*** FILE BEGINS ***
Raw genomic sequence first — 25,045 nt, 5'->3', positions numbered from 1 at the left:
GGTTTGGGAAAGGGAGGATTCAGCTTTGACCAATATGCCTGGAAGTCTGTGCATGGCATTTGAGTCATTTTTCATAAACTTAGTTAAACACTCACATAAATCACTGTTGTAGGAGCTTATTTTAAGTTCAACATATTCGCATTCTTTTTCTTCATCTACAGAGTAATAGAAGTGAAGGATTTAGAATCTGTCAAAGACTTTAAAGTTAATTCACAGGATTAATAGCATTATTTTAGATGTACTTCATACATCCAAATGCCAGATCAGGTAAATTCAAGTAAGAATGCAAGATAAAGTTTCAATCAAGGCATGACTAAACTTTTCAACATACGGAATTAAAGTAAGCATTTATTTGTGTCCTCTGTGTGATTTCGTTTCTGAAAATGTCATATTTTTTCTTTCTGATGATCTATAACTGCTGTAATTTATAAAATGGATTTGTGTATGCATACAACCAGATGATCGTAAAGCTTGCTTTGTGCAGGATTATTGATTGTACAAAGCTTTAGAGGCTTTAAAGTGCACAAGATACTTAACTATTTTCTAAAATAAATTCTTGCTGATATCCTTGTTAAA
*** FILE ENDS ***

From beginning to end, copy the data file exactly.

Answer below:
Raw genomic sequence first — 25,045 nt, 5'->3', positions numbered from 1 at the left:
GGTTTGGGAAAGGGAGGATTCAGCTTTGACCAATATGCCTGGAAGTCTGTGCATGGCATTTGAGTCATTTTTCATAAACTTAGTTAAACACTCACATAAATCACTGTTGTAGGAGCTTATTTTAAGTTCAACATATTCGCATTCTTTTTCTTCATCTACAGAGTAATAGAAGTGAAGGATTTAGAATCTGTCAAAGACTTTAAAGTTAATTCACAGGATTAATAGCATTATTTTAGATGTACTTCATACATCCAAATGCCAGATCAGGTAAATTCAAGTAAGAATGCAAGATAAAGTTTCAATCAAGGCATGACTAAACTTTTCAACATACGGAATTAAAGTAAGCATTTATTTGTGTCCTCTGTGTGATTTCGTTTCTGAAAATGTCATATTTTTTCTTTCTGATGATCTATAACTGCTGTAATTTATAAAATGGATTTGTGTATGCATACAACCAGATGATCGTAAAGCTTGCTTTGTGCAGGATTATTGATTGTACAAAGCTTTAGAGGCTTTAAAGTGCACAAGATACTTAACTATTTTCTAAAATAAATTCTTGCTGATATCCTTGTTAAA